The 10 Best Shoe Dryers

Updated January 28, 2018 by Sam Kraft

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We spent 43 hours on research, videography, and editing, to review the top options for this wiki. Few feelings are quite as unpleasant as placing a dry foot into a wet boot, which results in its squishy, cold interior drawing the warmth and comfort out of your whole body. Using one of these shoe dryers, however, you can get the moisture out of your footwear, gloves, or sports gear at a rapid rate, while cutting down on odors and bacteria at the same time. When users buy our independently chosen editorial picks, we may earn commissions to support our work. Skip to the best shoe dryer on Amazon.

10. Green Glove System

If you utilize forced air heating to warm your home through floor vents, the Green Glove System is a simple, eco-friendly solution that doesn’t require electricity to function. If you have wall vents or radiators, however, you're out of luck.
  • made in the united states
  • compact and portable
  • nozzle clips are weak and flimsy
Brand The Green Glove Dryer
Model pending
Weight pending
Rating 3.5 / 5.0

9. Dr. Dry Electric

The Dr. Dry Electric features a safe, efficient heater that won't damage your valuable shoes while it's inside them working its magic. It requires only a small amount of electricity to operate, and it dehumidifies and deodorizes your gear as well.
  • preset temperature
  • can be run overnight
  • not ideal for large shoes and boots
Brand Dr Dry
Model pending
Weight pending
Rating 3.6 / 5.0

8. HolaVa Warmer

The HolaVa Warmer is so quiet and inconspicuous, you probably wouldn’t even notice it was on if you hadn’t activated it yourself. Once it has completed its work, your shoes will feel dry and toasty on your feet, and any bad smells will have vanished.
  • adjustable length
  • distributes heat evenly
  • instructions are in chinese only
Brand HaloVa
Model pending
Weight 12.8 ounces
Rating 4.4 / 5.0

7. DryGuy DX

Even though the rotary blower on the DryGuy DX is as quiet as a whisper, it’s capable of blasting 105-degree temperatures consistently for hours to eliminate moisture, get rid of odors and ensure your footwear is ready for action.
  • works on gloves and pants too
  • extra-long 6-foot power cord
  • base could be sturdier
Brand DryGuy
Model 02129
Weight 6.4 pounds
Rating 4.1 / 5.0

6. Peet Power Cell

By using the Peet Power Cell to make sure your footwear remains dry and bacteria-free, you’re extending the life of your items as well. You won’t be limited by the size of the shoes you’re drying, as it will even work on large ski boots.
  • available in black or camo
  • suitable for leather and cloth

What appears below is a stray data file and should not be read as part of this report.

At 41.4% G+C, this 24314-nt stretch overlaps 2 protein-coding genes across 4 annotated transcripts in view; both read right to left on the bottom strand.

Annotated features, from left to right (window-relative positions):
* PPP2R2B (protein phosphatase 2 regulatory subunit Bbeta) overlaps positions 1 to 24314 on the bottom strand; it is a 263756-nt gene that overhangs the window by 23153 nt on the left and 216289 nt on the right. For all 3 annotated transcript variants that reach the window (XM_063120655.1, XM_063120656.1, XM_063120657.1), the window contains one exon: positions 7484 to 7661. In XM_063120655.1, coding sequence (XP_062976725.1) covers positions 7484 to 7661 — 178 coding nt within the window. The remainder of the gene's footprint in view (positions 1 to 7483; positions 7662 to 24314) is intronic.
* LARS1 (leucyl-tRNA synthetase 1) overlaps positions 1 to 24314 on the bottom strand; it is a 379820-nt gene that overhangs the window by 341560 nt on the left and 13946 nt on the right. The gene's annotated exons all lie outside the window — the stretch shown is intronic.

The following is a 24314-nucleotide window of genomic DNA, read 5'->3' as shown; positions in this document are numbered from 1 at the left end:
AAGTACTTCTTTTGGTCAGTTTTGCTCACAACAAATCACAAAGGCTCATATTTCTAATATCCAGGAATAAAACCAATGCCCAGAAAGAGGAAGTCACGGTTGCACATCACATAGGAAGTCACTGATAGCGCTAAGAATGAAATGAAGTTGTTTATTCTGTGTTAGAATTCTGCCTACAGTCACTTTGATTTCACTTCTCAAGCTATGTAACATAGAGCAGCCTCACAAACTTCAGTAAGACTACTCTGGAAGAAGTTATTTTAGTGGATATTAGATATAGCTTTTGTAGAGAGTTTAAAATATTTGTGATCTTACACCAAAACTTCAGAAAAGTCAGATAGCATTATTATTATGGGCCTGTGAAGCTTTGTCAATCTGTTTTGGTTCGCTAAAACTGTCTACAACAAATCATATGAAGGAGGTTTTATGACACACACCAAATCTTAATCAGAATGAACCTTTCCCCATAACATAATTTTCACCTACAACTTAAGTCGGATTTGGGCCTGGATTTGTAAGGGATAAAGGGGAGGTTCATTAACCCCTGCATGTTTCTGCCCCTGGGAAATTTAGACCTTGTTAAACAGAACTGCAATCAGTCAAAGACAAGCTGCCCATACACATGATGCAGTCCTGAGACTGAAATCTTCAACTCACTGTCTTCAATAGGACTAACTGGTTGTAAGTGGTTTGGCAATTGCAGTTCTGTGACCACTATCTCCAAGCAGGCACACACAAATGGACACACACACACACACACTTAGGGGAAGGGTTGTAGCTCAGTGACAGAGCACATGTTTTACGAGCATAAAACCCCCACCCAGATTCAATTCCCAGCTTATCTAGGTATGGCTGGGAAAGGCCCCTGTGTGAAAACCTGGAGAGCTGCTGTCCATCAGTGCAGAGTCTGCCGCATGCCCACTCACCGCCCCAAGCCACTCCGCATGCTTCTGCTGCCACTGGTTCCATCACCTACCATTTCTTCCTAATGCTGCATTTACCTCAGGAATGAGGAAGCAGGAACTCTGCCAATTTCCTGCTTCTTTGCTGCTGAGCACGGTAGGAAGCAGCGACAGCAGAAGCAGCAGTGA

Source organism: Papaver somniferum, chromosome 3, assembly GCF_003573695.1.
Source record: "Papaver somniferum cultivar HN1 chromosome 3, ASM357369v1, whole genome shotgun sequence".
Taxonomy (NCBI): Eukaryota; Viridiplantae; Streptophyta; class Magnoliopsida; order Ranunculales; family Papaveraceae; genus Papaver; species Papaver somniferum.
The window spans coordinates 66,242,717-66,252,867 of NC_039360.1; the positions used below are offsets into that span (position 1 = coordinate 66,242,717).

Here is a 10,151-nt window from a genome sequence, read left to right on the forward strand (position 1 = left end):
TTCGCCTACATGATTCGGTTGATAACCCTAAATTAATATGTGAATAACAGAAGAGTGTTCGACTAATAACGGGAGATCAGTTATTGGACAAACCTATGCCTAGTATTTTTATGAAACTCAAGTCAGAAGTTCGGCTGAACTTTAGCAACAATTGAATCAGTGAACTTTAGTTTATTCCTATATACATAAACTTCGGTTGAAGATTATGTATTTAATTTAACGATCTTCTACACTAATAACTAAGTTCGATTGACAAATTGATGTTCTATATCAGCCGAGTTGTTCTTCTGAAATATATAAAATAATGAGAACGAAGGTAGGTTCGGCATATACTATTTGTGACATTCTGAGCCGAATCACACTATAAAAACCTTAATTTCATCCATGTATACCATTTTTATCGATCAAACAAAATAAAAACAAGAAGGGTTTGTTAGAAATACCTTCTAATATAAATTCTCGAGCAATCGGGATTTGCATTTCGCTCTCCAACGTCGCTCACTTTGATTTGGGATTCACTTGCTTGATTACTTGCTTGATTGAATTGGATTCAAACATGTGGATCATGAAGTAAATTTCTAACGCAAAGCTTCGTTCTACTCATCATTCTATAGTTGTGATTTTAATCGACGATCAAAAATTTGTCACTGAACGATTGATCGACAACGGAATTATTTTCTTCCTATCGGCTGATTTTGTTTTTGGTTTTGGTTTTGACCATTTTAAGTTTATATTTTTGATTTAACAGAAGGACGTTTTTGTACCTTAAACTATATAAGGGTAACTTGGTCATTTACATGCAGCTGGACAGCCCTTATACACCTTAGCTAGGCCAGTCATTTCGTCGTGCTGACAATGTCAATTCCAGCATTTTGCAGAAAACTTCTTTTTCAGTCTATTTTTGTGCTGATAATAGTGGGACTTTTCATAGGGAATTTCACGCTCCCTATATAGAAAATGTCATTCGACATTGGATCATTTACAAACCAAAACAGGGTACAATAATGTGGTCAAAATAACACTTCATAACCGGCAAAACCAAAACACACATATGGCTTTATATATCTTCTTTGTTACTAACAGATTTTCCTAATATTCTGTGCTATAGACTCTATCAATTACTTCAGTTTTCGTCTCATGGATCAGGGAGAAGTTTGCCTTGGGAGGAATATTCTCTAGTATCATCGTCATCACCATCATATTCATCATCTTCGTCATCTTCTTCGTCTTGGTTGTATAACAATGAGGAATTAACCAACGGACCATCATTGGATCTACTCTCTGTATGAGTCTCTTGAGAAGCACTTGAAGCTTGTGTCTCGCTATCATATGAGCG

• includes a 2-year warranty
Brand Peet Dryer
Model 4010421
Weight 12.8 ounces
Rating 4.0 / 5.0

5. MaxxDry Heavy Duty

With four towers, the MaxxDry Heavy Duty can warm and dry multiple shoes, boots and gloves simultaneously. Using its gentle breeze, it softly dispels moisture and odors from your soggy gear, which helps reduce the risk of mold and mildew.
  • also has a no-heat mode
  • comes with 16-inch extension tubes
  • can dry some items in just 1 hour
Brand MaxxDry
Model IML02146
Weight 6.4 pounds
Rating 4.6 / 5.0

4. DryGuy Simple

The tubular design of the DryGuy Simple helps increase the airflow circulating through your wet gear. It’s efficient and doesn’t require a ton of power to operate, and it should completely dry out even very soggy items in less than eight hours.
  • drip tray catches excess water
  • reduces bacterial growth in boots
  • totally silent while in operation
Brand DryGuy
Model 2136
Weight 3.4 pounds
Rating 4.6 / 5.0

3. Peet Advantage

Expertly engineered to work on a wide range of materials — including leather, rubber, canvas and fleece — the Peet Advantage can dry even specialty footwear effectively in a reliable fashion. It comes with a two-year warranty.
  • base is large and stable
  • 240-minute timer
  • 30-day money-back guarantee
Brand Peet Dryer
Model M07F
Weight 6.4 pounds
Rating 4.8 / 5.0

2. DryGuy 2207

If you’re an adventurous type who enjoys hiking on snowy mountains or embarking on fishing expeditions on lakes and rivers, the DryGuy 2207 may be your new travel companion. It has a three-hour timer and can dry most types of footwear within a couple of hours.
  • handles items up to 10 inches long
  • works well on boxing gloves
  • will not shrink or warp shoes
Brand DryGuy
Model 2207
Weight 3.3 pounds
Rating 4.9 / 5.0

1. MaxxDry XL

Go ahead and load it up with wet ski boots, sopping gloves and any other gear that requires drying after your latest outdoor excursion — the MaxxDry XL won’t lean or tip over, thanks to its sturdy base. The shutoff timer is helpful and easy to use.
  • motor is durable and long-lasting
  • generates powerful air circulation
  • eliminates odors effectively
Brand MaxxDry
Model 02000
Weight 6.5 pounds
Rating 4.8 / 5.0

What To Look For In A Shoe Dryer